Teacher tick talk and class karaoke is one of the ways to keep students going.

From karaoke to tick tock, Auckland teachers are using every tactic they can think of to get their students interested in learning through lockdown.

Europa Lusa.

Teacher Europa Lusa dusted off his microphone and restarted his emergency entertainment channel – Lockdown.
Image: Provided

Sir Edmund Hillary College Principal Kerry Torketto said last year’s experience in lockdown was not new and was making it difficult to please students.

“This time it’s different, we’ve done it before and it’s ‘Oh no, here we go again.’ So the enthusiasm among the students is less than it was last time.”

He said teachers have to make extra time to make sure their students are doing well.

“It’s almost like everyone on the deck has become a personal trainer, a life coach,” he said.

Karaoke teacher.

When the nation moved to Alert Level 4 last month, Sir Edmund Hillary’s English and social studies teacher Europa Lusa smashed his microphone into the dust and restarted his emergency entertainment channel.

He said he started recording and posting his karaoke online during the national lockdown last year to entertain his family and friends.

But when he returned to school, he found that the students had discovered him and liked him.

“A lot of our students came to my YouTube channel and said, ‘Sir, I see you’re recording your karaoke and it’s great to see you do that.’

He said he used karaoke as a way to share positive energy with his students during the lockdown and yes, he accepts applications.

Tick ​​tock teacher.

Rena Zhou, a teacher at Glenfield College of Business Studies, has adopted the video-sharing network Tik Tok to complete her students’ lessons.

“I know a lot of them are on their phones during the lockdown and maybe not so busy learning, so I thought maybe I’ll just make a tick talk and say something brief about my article, I will upload educational videos for students to use on their phone but also on a platform they like to use.

Reina Zhou

Reina Zhou
Image: Provided

And it works.

He said, “Students have said that the videos help them understand more and I have received some comments from random students who are not from Glenfield College and saying that the videos have also helped them. ۔ “

Zhou said it was important to set up a task that was not so difficult that it closed students and included sessions that were previously about entertainment.

“Fun zoom calling is not always about learning, so we’re trying to combine that a bit so that people can still come to Google classrooms and meet with teachers and talk in a positive way,” he said. “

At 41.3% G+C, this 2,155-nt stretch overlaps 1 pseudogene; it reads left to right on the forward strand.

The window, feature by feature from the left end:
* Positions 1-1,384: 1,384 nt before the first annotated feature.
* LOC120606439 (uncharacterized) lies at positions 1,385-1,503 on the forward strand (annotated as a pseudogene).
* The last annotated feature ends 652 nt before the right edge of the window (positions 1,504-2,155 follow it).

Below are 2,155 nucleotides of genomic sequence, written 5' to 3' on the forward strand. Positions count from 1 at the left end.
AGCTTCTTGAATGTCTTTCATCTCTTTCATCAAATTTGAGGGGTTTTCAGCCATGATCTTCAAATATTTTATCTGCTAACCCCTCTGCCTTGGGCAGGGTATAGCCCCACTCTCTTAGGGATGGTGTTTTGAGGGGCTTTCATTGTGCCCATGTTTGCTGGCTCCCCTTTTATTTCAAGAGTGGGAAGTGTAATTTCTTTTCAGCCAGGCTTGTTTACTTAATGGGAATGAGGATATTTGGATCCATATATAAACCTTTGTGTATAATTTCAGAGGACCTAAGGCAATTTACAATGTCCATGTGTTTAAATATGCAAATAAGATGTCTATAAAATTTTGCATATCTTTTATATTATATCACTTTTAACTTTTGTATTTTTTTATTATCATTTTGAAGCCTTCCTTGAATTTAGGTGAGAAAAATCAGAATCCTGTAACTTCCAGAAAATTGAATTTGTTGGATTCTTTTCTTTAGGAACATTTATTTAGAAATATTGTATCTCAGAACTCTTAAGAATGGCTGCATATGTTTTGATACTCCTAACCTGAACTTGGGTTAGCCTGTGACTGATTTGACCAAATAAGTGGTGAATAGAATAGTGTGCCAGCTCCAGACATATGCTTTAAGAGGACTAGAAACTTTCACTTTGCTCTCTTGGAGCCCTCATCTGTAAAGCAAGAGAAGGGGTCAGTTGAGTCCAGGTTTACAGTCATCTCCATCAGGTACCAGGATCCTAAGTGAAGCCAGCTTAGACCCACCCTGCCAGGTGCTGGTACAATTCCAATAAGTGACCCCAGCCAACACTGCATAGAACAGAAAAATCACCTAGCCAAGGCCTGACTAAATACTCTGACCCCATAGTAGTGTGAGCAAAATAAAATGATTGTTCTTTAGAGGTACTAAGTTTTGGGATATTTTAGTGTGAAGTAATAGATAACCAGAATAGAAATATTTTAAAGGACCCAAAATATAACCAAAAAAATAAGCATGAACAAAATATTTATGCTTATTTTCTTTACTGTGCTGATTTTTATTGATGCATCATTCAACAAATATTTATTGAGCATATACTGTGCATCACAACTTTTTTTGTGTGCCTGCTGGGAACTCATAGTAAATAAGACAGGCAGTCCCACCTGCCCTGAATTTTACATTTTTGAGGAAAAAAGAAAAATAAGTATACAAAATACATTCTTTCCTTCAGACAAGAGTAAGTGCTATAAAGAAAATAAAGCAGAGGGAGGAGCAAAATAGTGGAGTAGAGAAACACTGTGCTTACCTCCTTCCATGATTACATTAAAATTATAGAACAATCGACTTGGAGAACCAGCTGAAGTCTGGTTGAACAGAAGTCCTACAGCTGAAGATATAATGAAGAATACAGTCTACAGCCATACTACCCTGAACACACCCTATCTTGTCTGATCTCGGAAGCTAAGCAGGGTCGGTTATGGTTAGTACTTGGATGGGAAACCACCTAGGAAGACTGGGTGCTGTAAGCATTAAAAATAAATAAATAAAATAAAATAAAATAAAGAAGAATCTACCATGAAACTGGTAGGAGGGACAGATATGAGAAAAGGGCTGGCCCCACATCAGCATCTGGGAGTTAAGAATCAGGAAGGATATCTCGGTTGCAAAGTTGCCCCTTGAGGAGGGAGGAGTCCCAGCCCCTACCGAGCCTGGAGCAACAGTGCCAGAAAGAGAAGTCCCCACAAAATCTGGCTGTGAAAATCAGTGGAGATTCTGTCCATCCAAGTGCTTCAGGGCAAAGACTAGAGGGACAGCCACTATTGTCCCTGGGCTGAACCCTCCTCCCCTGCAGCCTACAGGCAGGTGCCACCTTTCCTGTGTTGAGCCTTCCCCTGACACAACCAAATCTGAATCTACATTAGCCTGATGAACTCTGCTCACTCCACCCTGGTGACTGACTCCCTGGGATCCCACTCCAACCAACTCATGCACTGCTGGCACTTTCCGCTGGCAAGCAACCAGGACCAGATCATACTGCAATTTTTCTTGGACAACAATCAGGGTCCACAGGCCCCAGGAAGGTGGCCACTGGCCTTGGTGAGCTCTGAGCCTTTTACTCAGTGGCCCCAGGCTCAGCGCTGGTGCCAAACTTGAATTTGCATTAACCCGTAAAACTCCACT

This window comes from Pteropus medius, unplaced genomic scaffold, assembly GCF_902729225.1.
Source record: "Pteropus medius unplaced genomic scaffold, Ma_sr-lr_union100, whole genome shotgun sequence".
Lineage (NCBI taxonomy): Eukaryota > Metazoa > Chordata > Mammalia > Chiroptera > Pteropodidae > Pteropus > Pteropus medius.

Games and challenges.

“Children are deep learners,” said Kirsten Rich, a 5-6 year old teacher at Randock Park School in Menorca.

“I’m really excited about how exciting they are. They really enjoy coming online and at this age they can actually learn how the internet works and use their devices better,” he said. How to work. “

Rich said he suspects the online session gave the children a break from the routine at home.

“As soon as we’re online, many of them are constantly chatting because they are so excited to see their friends,” he said.

He said that the biggest challenge was technical, issues like children’s internet connection were eliminated during the video session.

However, he said some students are less motivated to work and quizzes and competitions are helpful in getting them involved.

Students look for stimuli.

Glenfield student Emily Freestone said she lost interest in going to school during the first few days of the current lockdown, but established a routine that kept her on track.

He said, “One day or two I found a good routine, I did things that encouraged me. For example, before school I would go for a good walk. It would wake me up, it would make my mind up. Will work. ” .

He said that earlier this year he set himself the goal of achieving NCEA Level 3 Excellence certification and that it helped keep him on track.

Papatito High student Lyric Te Ao said he found it difficult to cheer at the best time, so the lockdown was a bit of a struggle.

“Since the lockdown began, all my motivations to do school work or do things have completely disappeared,” he said.

“It was great that my teachers found me guilty. I’m delaying all the lockdowns, the only thing that motivates me is my inner work and I just have to hurry,” he said.


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